The conversation between Paul and Muna regarding the crafty censoring of his book is a prime example. The conversation coyly underscores the distorted worldview Muna and her superiors convey to their students, emphasizing the fact that behind every decision are a firm set of rationalizations that make for sound arguments.
Yet, none of the Syrian characters fully own up to their nation’s contraventions which are vaguely hinted at but never delved into or even enunciated.
Zakaria – who, as Grieg indicates, is based on a real desk clerk he met in Damascus – in particular appears to be a personification of modern Syria; a young man trapped in an illusion and vying for the West’s acceptance and understanding.
The most intriguing character of the play remains Wassim, a character that constantly points to the uncertainty of truth, morals and the world. In the last act, Muna asks him about what to tell their students of the truth they’ve continuously modulated. “I don’t know, he says. “That’s too easy, she replies.
“Doubt, hesitancy, uncertainty . these are the ways in which we go towards the truth, in the dark, feeling our hands to find the walls of the cave, slowly going towards the light, Wassim says.
In a play populated with tentative characters, Wassim emerges as the most speculative figure. Wassim despises Paul, regards him as another bigheaded ignorant Brit. Yet beyond the resentment lies a wrecked soul torn between his actual concealed convictions and the nationalistic front he projects in public. It’s in this inner conflict that we realize the image of the Arab world carried in this play; regardless of how untraditional it might be, it remains simplistic and unrealistically coherent.
The guilt syndrome
Like several British theatrical productions with leading Arab characters produced in the past decade, the play is laced with post-colonialist guilt; a fact that Grieg doesn’t deny.
“I think it’s absolutely true, and if I’m bold enough to say so, the play is an attempt, one amongst a few now, to take one step beyond where we are with post-colonial guilt.
“I think the first phase with post-colonial guilt with the left-wing in Britain was not to portray any [non-white] characters at all, and it’s still deep, deep, deep within me that portraying a character is an act of colonial aggression. Now I think that has exhausted itself. I think that isn’t useful anymore. I think it creates a sort of ridiculous kind of hypocrisy, and I think people can smell it.
“I think me and a number of writers in Britain now started to say, ‘Well hang on, London is 50 percent non-white people, even Scotland now has large minorities of Asians. We can’t write about our world if we can never put people into our place who aren’t precisely us.’ And therefore, however painful it is, we have to give it a try. Of course the important thing, I think, is if you only did that, it would be exploitive; if you did that whilst at the same time your theater infrastructure is trying to hear the voices of Asians, Arabs and so forth, and encourage them to be heard, then I think it’s fine.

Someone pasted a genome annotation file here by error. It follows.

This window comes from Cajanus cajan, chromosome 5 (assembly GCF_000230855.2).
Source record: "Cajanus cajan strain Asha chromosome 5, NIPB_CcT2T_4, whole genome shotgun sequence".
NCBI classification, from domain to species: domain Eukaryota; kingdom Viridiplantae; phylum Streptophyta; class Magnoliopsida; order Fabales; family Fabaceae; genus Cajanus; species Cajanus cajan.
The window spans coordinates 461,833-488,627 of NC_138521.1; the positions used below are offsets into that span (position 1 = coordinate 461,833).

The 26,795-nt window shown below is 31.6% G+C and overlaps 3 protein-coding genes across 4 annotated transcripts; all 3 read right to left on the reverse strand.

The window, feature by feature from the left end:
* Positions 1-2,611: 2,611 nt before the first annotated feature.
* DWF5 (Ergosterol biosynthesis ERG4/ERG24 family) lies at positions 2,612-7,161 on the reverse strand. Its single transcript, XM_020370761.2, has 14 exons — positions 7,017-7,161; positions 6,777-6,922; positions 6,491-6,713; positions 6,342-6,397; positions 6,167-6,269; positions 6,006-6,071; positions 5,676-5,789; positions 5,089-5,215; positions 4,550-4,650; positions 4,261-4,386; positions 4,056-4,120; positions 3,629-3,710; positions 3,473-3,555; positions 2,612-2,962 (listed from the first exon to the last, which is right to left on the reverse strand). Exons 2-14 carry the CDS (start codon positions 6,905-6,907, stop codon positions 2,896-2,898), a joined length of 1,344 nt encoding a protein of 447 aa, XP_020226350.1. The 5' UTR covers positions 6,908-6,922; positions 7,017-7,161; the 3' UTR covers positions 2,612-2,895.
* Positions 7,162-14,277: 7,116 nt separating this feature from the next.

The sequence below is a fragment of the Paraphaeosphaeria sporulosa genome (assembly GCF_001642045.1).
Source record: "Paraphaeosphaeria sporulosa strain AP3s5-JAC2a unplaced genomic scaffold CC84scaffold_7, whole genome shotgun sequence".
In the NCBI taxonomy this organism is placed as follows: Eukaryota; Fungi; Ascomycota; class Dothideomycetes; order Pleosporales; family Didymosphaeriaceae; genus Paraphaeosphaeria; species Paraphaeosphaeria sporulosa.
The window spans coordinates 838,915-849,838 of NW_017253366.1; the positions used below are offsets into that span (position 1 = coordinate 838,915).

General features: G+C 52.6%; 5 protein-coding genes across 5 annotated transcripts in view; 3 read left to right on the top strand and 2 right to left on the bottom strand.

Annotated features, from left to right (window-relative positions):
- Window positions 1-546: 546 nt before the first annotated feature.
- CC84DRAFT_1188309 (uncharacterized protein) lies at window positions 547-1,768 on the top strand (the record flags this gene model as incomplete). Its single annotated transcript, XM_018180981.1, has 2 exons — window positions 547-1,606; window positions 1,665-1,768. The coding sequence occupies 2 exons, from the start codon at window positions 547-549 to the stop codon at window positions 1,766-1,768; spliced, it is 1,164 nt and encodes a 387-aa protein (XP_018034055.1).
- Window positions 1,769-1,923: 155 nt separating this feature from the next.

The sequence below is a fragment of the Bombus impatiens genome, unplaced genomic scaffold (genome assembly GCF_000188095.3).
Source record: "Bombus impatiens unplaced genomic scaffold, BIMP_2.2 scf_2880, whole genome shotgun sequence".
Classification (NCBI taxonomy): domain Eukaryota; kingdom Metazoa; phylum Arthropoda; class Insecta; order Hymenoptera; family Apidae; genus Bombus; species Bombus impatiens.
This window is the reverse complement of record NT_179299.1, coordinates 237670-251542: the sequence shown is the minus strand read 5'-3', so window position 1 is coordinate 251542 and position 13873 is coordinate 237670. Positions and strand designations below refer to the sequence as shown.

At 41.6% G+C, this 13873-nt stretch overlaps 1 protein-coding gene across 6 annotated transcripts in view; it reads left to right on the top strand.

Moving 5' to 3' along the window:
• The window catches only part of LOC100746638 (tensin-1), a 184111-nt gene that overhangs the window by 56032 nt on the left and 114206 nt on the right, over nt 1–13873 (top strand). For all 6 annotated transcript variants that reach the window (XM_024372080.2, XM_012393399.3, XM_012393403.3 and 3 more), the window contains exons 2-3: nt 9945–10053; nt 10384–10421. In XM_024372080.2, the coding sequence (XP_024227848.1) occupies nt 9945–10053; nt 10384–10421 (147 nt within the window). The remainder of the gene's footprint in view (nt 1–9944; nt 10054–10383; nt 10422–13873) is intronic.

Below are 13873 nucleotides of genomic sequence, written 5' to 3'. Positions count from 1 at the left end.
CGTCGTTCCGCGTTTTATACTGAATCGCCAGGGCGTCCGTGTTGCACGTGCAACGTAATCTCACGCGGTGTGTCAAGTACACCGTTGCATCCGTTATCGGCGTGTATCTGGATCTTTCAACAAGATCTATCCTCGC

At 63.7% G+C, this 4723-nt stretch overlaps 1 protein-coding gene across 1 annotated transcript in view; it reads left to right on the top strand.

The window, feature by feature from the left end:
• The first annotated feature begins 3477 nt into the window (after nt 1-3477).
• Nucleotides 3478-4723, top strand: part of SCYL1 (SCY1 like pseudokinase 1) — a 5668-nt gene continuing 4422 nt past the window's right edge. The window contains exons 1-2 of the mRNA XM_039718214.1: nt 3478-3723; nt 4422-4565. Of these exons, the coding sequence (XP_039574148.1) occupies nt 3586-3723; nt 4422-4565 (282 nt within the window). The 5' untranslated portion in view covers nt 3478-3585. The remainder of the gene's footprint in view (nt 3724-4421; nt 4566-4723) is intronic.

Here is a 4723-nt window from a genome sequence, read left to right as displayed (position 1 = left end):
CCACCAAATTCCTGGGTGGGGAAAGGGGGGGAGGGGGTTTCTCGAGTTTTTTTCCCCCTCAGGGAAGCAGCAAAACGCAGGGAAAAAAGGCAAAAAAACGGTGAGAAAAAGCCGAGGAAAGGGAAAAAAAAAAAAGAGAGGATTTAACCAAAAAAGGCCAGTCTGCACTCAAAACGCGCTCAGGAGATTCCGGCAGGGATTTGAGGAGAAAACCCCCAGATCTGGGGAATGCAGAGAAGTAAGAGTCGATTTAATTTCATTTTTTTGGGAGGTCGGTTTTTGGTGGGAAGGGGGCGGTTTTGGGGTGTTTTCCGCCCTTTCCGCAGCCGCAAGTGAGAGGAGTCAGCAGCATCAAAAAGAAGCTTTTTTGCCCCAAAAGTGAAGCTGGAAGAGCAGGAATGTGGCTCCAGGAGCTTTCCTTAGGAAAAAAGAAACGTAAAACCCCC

For a foreign writer to attempt such a feat seems like a lose-
lose situation, since the space for depicting an authentic representation of the other with all his virtues, fears and, most importantly, transgressions is exceedingly difficult if not impossible. Grieg agrees, citing a Syrian lady who sarcastically told him, “I want to thank you because I now know what you really think of us.
This kind of oversensitivity and duplicitous is precisely what prevents sincere and talented western writers of Grieg’s ilk from producing worthwhile works about Arabs, and a play like “Damascus from disclosing something truly revelatory.
It’s quite patronizing that it has become acceptable for Arab writers and artists to criticize the West whereas if commendable westerners attempt to do the opposite, their works are instantaneously branded political propaganda. I’d rather be offended and challenged by a play than sit through one of the dozen recent productions that “try to bridge the gap between cultures. Communication is not as effortless or straightforward as the tens of publications, seminars and events organized every year attempt to show.
To his credit, Grieg doesn’t pretend it is.
“I recently had this theory that I must put all the effort into cross-culture communication because I think some part of me, deep down, is afraid that it’s impossible, Grieg said. “And I have to sort of compensate for this by proving to myself that it’s possible.
“To put it very simply, I think communication between two human beings is incredibly difficult, when they speak the same language and come from the same culture. Communication between two human beings from different cultures and different languages, the gulf is even wider. “